IMC 2015: Sessions

Session 514: Networks & Neighbours, I: Beyond Continuity and Revival - Constructions of Identity in Early Medieval Britain

Tuesday 7 July 2015, 09.00-10.30

Sponsor:Networks & Neighbours
Organisers:Paul Gorton, Institute for Medieval Studies, University of Leeds
James Michael Harland, Department of Arts, Design & Social Sciences, Northumbria University
Catalin Taranu, Institute for Medieval Studies, University of Leeds
Moderator/Chair:James Gerrard, School of History, Classics & Archaeology, Newcastle University
Paper 514-aThe 'Germanic' Origins of the Anglo-Saxons: Continuity or Revival?
(Language: English)
Catalin Taranu, Institute for Medieval Studies, University of Leeds
Index terms: Geography and Settlement Studies, Literacy and Orality, Mentalities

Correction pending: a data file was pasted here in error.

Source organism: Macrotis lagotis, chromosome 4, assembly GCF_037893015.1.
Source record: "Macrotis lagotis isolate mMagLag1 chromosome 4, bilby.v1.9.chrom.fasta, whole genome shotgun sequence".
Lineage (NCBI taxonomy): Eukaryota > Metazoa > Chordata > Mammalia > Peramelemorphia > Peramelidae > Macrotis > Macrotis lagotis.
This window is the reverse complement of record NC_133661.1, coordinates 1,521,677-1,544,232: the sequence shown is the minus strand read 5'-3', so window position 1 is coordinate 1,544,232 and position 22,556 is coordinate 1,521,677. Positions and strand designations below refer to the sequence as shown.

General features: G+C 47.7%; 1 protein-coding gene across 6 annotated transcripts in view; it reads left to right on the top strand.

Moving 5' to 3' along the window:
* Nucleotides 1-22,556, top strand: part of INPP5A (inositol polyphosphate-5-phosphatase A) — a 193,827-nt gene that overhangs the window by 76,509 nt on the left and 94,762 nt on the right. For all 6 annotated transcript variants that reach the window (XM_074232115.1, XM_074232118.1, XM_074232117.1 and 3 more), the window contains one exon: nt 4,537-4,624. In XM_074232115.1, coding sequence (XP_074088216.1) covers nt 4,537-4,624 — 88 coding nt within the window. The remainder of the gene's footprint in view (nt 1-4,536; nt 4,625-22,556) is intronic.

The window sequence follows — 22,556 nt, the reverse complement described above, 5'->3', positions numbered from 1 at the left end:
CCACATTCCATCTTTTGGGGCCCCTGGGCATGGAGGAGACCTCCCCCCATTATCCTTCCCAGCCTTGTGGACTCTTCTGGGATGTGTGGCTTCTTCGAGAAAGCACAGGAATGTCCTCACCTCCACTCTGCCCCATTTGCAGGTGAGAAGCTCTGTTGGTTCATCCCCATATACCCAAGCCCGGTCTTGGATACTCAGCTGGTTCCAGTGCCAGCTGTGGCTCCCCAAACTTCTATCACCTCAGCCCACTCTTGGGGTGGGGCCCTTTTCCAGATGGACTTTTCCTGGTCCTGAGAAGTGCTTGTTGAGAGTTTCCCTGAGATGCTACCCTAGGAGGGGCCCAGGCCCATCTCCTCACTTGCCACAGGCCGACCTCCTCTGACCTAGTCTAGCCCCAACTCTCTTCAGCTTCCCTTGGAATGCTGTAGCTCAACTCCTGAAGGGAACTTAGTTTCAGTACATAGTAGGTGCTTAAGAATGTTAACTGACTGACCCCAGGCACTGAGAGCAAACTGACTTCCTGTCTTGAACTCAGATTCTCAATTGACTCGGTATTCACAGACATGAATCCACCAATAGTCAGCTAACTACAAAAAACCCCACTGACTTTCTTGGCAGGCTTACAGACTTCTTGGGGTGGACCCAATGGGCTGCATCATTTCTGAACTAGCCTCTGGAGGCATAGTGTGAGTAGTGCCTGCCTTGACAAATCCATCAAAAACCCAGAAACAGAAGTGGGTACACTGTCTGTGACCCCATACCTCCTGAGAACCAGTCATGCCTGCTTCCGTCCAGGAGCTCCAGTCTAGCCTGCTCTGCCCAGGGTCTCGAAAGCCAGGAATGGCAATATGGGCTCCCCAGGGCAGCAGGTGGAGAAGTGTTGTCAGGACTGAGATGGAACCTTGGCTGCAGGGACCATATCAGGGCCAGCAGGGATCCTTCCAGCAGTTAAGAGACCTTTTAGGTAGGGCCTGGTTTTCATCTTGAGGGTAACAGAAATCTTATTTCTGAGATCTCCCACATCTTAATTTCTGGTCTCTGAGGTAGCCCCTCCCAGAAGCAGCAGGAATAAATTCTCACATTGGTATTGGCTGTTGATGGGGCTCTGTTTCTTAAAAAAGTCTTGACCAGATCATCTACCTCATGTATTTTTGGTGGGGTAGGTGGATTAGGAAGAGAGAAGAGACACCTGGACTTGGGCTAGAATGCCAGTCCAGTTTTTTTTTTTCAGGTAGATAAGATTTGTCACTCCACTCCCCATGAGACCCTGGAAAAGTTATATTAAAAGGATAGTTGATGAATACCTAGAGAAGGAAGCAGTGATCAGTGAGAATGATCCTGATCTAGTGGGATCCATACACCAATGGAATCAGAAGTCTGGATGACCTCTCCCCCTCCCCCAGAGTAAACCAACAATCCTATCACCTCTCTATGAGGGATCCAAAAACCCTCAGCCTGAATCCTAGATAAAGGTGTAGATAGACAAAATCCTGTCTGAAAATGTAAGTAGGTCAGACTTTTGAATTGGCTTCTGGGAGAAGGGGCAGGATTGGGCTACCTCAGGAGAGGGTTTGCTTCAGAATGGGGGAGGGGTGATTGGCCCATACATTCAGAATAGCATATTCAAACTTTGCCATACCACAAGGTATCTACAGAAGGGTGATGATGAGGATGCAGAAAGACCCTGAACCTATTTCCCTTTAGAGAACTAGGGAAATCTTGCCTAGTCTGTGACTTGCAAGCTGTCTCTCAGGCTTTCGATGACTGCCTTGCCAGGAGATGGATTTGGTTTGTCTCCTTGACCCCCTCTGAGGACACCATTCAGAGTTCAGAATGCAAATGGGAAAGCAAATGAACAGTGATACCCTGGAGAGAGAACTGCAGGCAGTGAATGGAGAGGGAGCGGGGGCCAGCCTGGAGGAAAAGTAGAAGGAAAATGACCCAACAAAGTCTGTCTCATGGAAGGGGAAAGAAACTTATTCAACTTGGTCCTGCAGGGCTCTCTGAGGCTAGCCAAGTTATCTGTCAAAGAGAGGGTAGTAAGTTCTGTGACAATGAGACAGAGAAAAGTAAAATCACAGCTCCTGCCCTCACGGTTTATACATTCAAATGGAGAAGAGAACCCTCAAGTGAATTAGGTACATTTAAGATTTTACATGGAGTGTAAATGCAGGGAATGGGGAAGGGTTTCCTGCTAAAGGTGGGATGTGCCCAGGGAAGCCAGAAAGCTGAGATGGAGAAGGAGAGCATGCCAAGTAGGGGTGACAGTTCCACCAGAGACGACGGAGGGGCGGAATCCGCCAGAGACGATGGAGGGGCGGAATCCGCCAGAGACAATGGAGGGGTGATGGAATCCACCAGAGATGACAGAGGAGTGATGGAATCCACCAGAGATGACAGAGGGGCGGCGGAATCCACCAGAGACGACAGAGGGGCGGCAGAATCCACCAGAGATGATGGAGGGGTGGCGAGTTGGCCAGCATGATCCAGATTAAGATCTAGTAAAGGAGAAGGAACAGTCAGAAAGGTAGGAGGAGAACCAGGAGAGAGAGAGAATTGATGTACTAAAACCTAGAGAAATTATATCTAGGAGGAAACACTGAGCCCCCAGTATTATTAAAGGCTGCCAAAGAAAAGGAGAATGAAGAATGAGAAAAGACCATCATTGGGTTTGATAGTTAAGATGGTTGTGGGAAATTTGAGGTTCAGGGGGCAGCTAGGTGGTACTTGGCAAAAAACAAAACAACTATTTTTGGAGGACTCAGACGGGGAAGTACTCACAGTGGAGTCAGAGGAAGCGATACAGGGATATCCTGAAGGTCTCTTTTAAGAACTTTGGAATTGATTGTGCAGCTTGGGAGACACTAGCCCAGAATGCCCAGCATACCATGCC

Paper 514-bThe Wledig and Romano-British Identity in the Early Medieval Period
(Language: English)
Paul Gorton, Institute for Medieval Studies, University of Leeds
Index terms: Literacy and Orality, Mentalities
Paper 514-cAttitudes and Their Implications: The Ethnic Problem in Anglo-Saxon Archaeology
(Language: English)
James Michael Harland, Department of Arts, Design & Social Sciences, Northumbria University
Index terms: Archaeology - General, Historiography - Modern Scholarship
Abstract

Building a group identity often entails proclaiming a presumed continuity with an invented past while effacing its own constructed nature. Thus, as in many other cases, in the case of identity construction in early medieval Britain, continuity and invention are two sides of the same coin. The papers of this panel explore the various modes in which communities manifest and construct their identity (archaeological, poetical, historiographical, legendary), attempting to read them not as marks of monolithic ethnicities, but as texts voicing the interplay between ethnicity, authority, narrative traditions, and modern historiography in the formation of identities in early medieval Britain (and also how these are often blurred or misrepresented by ourselves).